597 Credit Score Because Mom Used My Credit When I Was 18

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Craze
 
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597 Credit Score Because Mom Used My Credit When I Was 18

Postby Craze » Thu Jan 19, 2012 4:21 pm

When I was 18 my mother used my personal information to open a Verizon wireless account, not identity theft, although I did not consent or know of it, she opened it to help build credit for me...

Well she stopped making payments for whatever reason and "I" owe them ~$2,500. This was 5 years ago, but now I am starting to apply for credit cards and loans, and it has come to haunt me, especially considering the only credit history I have is my current wireless account, which has always been payed on time and in full.

My credit score now is 597, I am 23, employed full time and a full time student. I have been declined for the American Express Delta Gold card.

My questions are..

1. Is there any way to transfer that Verizon account to my mother? The balance and all?

2. How much damage do you estimate it has done to my credit score?

3. My main reason for getting a credit or charge card is to build my credit, are there any that I have a chance of qualifying for with a credit score of 597?


sticf
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Postby sticf » Fri Jan 20, 2012 8:10 pm

1. I am not sure. It is under your name transferring debt like that is not really something that happens. They have reported it. It is on your credit report and the only way to get it removed (besides aging) is a dispute. That will be a hard sale.

2. The damage is bad. It is worse because you do not have a long history. My advice: Do what you have to do and make the bleeding stop. You need to figure out how to cap that bill and put it on a payment plan. Pay it off and then ride it out until it drops off.

3. There are secured cards. There may also be some other lower qualifications (credit re-builder type) cards out there. However, you can give up on some of the best rewards cards.

I do have a question. How is using another persons identity with out their permission "not identity theft"? If you were 18 when she did it you were an adult. She has no right to open an account in your name because she is no longer your "guardian". I am not saying you have to press charges but what she did is not right, or even legal (from my understanding of the law). She has done some damage to your credit score. However, with a good plan and time you can recover. Short term it will hurt, long term it will pass and be forgotten after a time.

Celestine
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Postby Celestine » Sat Mar 10, 2012 10:46 pm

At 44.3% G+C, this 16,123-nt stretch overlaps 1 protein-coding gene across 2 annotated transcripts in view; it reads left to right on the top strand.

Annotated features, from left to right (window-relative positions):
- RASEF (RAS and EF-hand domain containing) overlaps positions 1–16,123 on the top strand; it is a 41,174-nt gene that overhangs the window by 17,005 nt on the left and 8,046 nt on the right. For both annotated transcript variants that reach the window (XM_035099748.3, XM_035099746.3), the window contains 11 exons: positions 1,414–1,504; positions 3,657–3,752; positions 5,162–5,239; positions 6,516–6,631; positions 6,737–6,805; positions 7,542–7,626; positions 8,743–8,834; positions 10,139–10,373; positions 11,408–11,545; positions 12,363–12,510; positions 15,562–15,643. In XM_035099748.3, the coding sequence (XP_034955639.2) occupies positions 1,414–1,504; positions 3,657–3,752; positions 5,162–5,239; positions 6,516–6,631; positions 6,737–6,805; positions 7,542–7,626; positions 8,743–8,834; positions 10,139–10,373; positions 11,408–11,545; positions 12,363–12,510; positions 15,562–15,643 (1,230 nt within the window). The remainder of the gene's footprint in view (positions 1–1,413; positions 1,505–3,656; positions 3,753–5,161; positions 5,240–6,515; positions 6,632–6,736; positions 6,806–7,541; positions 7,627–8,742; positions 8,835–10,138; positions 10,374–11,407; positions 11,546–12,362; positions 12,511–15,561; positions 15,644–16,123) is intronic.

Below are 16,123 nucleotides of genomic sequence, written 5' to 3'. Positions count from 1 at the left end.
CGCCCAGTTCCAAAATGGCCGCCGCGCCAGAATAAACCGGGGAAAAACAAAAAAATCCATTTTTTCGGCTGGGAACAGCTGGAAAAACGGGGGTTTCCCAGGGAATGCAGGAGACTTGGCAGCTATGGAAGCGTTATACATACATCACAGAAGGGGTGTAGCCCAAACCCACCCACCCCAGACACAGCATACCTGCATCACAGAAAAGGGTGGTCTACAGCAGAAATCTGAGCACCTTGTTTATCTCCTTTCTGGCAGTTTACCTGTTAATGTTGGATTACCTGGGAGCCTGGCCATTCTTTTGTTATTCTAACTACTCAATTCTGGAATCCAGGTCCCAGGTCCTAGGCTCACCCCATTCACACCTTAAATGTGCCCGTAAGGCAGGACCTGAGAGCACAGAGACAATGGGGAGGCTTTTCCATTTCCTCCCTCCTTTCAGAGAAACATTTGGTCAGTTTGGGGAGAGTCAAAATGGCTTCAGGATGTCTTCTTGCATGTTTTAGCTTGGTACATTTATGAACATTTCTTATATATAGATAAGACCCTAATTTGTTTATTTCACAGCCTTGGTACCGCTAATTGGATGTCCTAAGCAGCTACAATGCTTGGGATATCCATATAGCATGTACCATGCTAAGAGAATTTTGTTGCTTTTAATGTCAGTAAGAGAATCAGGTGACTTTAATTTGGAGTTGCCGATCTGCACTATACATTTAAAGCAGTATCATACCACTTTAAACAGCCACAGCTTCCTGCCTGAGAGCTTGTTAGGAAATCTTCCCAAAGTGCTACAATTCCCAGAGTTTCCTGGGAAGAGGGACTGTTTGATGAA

Craze wrote:When I was 18 my mother used my personal information to open a Verizon wireless account, not identity theft, although I did not consent or know of it, she opened it to help build credit for me...

Well she stopped making payments for whatever reason and "I" owe them ~$2,500. This was 5 years ago, but now I am starting to apply for credit cards and loans, and it has come to haunt me, especially considering the only credit history I have is my current wireless account, which has always been payed on time and in full.

My credit score now is 597, I am 23, employed full time and a full time student. I have been declined for the American Express Delta Gold card.

My questions are..

1. Is there any way to transfer that Verizon account to my mother? The balance and all?

2. How much damage do you estimate it has done to my credit score?

3. My main reason for getting a credit or charge card is to build my credit, are there any that I have a chance of qualifying for with a credit score of 597?


First, using someone else' social security number without consent regardless of relationship is considered theft and fraud.

Regarding to your concerns...
1. If you mean removing that incident from your credit history, then you have to talk with the credit bureaus. If you mean the old Verizon account that is attached to your SSN, then you also need to talk to Verizon; depending on company policies Verizon might or might not transfer it.

2. It has done great damage. I assume that old Verizon account went into collections. It will stay in your credit history for less than ten years.

3. With your credit of 597, taking into account you are still a [full time] student with a full time job, either get a student credit card or a secured credit card. But I highly recommend getting a secured credit card since that type of card is usually used to repair a credit history.